truth that other strips lacked. Now when I reread the old books, I'm amazed at what a melancholy comic strip it was in the '60s. Surely no other strip has presented a world so relentlessly cruel and heartless. Charlie Brown's self-torture in the face of constant failure is funny in a bitter, hopelessly sad way. I think the most important thing I learned from Peanuts is that a comic strip can have an emotional edge to it and that it can talk about the big issues of life in a sensitive and perceptive way.

Pogo, in some ways, is the opposite of Peanuts. Whereas Peanuts is a visually spare strip about private insecurities, Pogo was a lushly drawn strip, full of bombast and physical commotion. The strip's dialogue was a stew of dialect, pun, and nonsense, and word ballons were often filled with gothic type or circus poster letters to suggest the character's personality and voice. With the possible exception of Porkypine, there was not a soul-searching character in a cast of dozens. The drawings were beautifully animated and the stories wandered down back roads, got lost, and forgot their destinations. Kelly's animals satirized the day's politics, back when comics were expected to avoid controversy altogether. Beneath the chaos and bluster though, the strip had a basic faith in human decency and an optimism for bumbling through. Pogo had a pace and an atmosphere that will probably never be seen again. The strip is a wonderful lesson in what a lively, rich world the comics can present.

It is Krazy Kat, however, that fills me with the most awe today. Krazy Kat is more poetic than funny, with a charm that's impossible to describe. Everything about the strip is idiosyncratic and peculiar - the wonderful, scratchy drawings, the bold design and color of the Sunday strips, the kooky, austere Arizona landscapes, and the bizarre conglomeration of Spanish, slang, literary allusion, dialect, and mispronunciation that makes up the dialogue. The circular plot, such as it is, can be interpreted (and over-interpreted) as an allegory about good and evil, love and hate, society and individual . . . or it can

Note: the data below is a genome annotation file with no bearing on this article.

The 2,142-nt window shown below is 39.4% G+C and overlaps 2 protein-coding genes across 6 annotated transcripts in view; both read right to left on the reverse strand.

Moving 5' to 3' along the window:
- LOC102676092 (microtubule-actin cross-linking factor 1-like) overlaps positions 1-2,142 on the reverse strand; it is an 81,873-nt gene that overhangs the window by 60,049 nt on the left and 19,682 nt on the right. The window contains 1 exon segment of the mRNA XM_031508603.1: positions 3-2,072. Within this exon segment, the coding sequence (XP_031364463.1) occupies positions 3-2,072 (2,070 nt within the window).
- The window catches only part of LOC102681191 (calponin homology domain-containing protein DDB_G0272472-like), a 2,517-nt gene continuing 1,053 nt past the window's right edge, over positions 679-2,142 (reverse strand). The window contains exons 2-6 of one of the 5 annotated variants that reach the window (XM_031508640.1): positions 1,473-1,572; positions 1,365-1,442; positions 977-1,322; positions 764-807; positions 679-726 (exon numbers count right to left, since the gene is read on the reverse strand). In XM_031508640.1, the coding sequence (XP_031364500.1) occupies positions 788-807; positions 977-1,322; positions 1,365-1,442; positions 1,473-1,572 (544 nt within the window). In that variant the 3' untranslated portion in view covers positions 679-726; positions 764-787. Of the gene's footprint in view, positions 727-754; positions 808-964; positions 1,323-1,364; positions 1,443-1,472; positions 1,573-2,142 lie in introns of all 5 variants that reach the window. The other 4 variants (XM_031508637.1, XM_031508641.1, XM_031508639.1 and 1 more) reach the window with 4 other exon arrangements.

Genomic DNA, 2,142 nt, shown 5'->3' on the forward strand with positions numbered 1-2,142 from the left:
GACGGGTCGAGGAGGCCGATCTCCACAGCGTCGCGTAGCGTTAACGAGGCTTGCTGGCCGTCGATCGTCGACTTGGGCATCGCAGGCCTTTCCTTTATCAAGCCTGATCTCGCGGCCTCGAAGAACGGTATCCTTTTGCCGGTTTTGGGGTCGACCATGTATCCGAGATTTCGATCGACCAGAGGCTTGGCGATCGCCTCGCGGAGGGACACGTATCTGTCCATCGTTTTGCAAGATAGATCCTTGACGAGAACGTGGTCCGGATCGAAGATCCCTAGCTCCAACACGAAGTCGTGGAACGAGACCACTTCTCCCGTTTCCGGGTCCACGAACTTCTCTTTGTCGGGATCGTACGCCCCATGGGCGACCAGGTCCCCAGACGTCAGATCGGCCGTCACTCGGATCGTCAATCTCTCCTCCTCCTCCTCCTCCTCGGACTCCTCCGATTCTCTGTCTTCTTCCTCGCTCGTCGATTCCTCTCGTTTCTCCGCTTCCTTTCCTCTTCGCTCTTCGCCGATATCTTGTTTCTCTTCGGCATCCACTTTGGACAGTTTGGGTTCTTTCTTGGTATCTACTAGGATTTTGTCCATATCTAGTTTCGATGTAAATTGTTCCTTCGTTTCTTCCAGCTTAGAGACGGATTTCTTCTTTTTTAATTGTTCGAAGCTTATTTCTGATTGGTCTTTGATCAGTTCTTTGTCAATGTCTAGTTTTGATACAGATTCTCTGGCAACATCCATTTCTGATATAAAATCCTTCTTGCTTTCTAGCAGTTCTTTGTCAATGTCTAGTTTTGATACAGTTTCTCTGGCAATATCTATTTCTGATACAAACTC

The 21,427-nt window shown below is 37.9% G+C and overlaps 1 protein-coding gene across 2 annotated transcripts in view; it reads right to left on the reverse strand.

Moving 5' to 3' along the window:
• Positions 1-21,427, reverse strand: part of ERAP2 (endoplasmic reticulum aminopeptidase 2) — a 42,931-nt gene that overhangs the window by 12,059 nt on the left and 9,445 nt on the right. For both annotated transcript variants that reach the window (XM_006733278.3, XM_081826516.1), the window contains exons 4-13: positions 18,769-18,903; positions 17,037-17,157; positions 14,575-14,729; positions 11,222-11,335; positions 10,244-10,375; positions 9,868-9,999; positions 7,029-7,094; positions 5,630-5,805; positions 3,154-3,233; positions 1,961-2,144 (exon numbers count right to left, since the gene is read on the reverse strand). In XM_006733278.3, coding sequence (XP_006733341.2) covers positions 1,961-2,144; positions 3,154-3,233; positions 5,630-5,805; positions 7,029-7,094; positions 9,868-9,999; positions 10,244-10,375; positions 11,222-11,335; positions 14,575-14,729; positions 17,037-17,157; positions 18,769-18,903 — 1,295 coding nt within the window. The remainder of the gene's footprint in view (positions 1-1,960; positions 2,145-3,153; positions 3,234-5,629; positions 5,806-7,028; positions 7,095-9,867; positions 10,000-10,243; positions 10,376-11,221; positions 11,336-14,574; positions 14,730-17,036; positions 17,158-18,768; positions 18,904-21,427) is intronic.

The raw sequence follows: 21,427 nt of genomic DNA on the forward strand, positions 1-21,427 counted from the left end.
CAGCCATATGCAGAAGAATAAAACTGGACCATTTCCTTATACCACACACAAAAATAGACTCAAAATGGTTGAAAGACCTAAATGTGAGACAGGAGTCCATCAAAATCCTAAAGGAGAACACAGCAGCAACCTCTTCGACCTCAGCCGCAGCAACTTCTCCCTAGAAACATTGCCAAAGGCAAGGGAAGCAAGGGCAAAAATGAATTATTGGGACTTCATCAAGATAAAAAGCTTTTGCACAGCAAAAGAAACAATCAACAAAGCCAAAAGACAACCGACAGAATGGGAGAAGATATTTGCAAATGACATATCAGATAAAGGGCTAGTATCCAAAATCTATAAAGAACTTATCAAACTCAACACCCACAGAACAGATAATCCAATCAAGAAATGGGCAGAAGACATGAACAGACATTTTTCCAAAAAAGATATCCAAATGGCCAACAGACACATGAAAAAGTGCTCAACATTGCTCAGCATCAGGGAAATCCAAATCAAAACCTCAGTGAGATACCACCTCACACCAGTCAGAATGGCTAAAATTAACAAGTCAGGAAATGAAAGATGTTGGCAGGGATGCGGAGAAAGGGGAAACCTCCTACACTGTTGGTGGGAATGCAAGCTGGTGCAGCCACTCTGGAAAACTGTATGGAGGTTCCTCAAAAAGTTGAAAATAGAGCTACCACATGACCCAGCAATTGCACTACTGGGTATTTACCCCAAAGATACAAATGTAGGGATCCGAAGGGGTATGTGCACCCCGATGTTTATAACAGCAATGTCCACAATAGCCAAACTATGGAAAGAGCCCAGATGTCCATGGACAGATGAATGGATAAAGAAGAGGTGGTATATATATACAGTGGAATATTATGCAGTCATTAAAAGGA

simply be enjoyed for its lunatic machinery. For me, the magic of the strip is not so much in what it says, but how it says it. In its singular, uncompromised vision, its subtle whimsy and its odd beauty, Krazy Kat stands alone.

Other cartoonists and artists have inspired me as well, but these three strips shaped my idea of what a comic strip could be. All the strips work on several levels, entertaining while they deal with bigger issues of life. Most important, these strips reflect uniquely personal views of the world. They argue that comics can be vehicles for beautiful artwork and serious, intelligent expression. They set the example I wanted to follow.

The challenge of any cartoonist is not just to duplicate the achievements of the past, but to build on them as well. Comic strips have a short history, but their traditions are important. Cartoonists learn about cartooning by reading cartoons. Unfortunately, the history of comics is not very accessible. Popular strips were not regularly collected in books until very recently. Peanuts and Pogo collections are often difficult to find and are increasingly expensive. Krazy Kat still has not been adequately published in book form. It has only been in the last few years that I've seen any extended runs of the true classics of the medium. Early strips are amazing - some are far more inventive than today's - but they can't educate future cartoonists if they're not collected and republished. Sometimes I wonder what strips would be like if every generation didn't have to reinvent the wheel.